What Beliefs Do Unitarians Defend?

None.  A central characteristic of Unitarian Universalism is affirming individuals’ free and responsible search for truth and meaning.

This lack of a predetermined doctrine reflects UU’s nature as an “orthopraxy.”  An orthopraxy believes the most important religious bonds are formed out of sharing acts of justice and love. This contrasts with “orthodoxy,” a religion bound to a set of established and uniform beliefs.

The Fellowship has no creed, no litmus test for belonging. They encourage members to bring their doubts and questions, their evolving system of beliefs and spiritual practices, and the gifts of their own experiences and perspectives.

UUs are life-long learners and the sources of their inspiration are broad.  They draw from scripture and science, from nature and philosophy, from personal experience and ancient tradition.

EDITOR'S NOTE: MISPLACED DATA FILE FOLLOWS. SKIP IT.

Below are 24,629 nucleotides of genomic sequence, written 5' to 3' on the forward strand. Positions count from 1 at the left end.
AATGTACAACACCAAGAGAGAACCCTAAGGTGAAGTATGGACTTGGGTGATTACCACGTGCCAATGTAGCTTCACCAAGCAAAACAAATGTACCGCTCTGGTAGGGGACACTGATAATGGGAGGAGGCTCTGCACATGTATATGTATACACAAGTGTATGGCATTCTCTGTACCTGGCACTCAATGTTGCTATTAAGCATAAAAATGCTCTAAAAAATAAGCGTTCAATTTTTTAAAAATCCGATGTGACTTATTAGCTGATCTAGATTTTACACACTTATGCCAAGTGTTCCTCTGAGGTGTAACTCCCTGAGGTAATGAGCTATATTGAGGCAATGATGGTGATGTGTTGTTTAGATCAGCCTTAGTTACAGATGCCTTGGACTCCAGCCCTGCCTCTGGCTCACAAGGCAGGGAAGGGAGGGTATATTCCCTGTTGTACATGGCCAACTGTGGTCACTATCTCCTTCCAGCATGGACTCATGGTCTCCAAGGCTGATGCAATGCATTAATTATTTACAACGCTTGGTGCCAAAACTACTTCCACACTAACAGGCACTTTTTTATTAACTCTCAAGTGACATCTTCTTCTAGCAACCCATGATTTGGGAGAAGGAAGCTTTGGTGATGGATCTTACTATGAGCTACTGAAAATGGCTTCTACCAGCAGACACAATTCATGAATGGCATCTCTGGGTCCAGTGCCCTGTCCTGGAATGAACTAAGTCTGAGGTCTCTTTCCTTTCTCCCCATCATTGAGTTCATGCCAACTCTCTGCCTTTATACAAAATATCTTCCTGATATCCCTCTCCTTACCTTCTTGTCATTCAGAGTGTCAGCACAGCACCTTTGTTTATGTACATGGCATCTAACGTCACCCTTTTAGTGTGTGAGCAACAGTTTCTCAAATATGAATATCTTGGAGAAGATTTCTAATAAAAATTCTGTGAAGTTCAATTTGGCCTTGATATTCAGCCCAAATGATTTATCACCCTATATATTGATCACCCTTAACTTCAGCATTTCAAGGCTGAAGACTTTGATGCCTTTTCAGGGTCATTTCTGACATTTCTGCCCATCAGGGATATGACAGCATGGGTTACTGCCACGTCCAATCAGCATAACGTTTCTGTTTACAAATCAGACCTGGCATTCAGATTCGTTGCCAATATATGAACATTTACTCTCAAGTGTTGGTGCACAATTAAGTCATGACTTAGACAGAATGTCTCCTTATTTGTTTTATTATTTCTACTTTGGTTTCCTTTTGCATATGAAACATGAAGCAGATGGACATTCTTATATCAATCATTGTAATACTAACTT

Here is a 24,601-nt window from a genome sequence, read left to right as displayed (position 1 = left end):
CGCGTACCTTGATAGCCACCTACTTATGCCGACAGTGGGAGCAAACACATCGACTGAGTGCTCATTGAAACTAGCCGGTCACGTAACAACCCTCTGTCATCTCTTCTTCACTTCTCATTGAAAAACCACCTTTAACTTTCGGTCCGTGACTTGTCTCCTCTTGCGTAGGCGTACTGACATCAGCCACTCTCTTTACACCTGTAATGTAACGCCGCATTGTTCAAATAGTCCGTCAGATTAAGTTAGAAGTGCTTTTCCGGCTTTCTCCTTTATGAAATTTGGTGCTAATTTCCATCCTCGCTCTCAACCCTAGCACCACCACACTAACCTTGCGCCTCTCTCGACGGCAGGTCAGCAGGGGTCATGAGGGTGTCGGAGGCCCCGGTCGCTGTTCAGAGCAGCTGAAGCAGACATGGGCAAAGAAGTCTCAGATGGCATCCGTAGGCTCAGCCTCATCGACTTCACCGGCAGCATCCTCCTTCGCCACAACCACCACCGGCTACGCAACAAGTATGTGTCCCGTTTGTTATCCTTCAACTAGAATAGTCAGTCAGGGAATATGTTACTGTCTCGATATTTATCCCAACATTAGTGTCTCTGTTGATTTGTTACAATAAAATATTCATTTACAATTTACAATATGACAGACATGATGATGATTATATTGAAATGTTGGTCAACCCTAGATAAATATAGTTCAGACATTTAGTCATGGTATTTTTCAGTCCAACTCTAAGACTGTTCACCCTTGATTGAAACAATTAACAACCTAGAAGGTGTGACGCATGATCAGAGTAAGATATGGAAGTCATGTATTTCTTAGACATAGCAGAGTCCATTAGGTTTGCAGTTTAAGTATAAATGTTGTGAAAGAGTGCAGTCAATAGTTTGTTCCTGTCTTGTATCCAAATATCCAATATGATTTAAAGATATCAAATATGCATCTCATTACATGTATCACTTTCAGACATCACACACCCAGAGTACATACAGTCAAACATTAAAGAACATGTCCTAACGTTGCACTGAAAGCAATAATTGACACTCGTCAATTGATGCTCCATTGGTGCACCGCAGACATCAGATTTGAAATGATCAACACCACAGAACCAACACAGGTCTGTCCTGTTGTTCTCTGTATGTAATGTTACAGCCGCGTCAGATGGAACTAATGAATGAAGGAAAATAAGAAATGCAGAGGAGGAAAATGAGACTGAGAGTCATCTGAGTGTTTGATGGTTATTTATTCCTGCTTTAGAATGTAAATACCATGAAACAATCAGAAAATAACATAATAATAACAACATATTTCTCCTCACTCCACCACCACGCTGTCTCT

They also remain ever open to new revelations that guide them into deeper engagement with their own internal spirit, as well as outward, toward greater understanding of humanity and the world around them.

[A modified version of this article was published in Red Rock News on Apr 29, 2022, under the title “Unitarians defend no particular established orthodoxy”]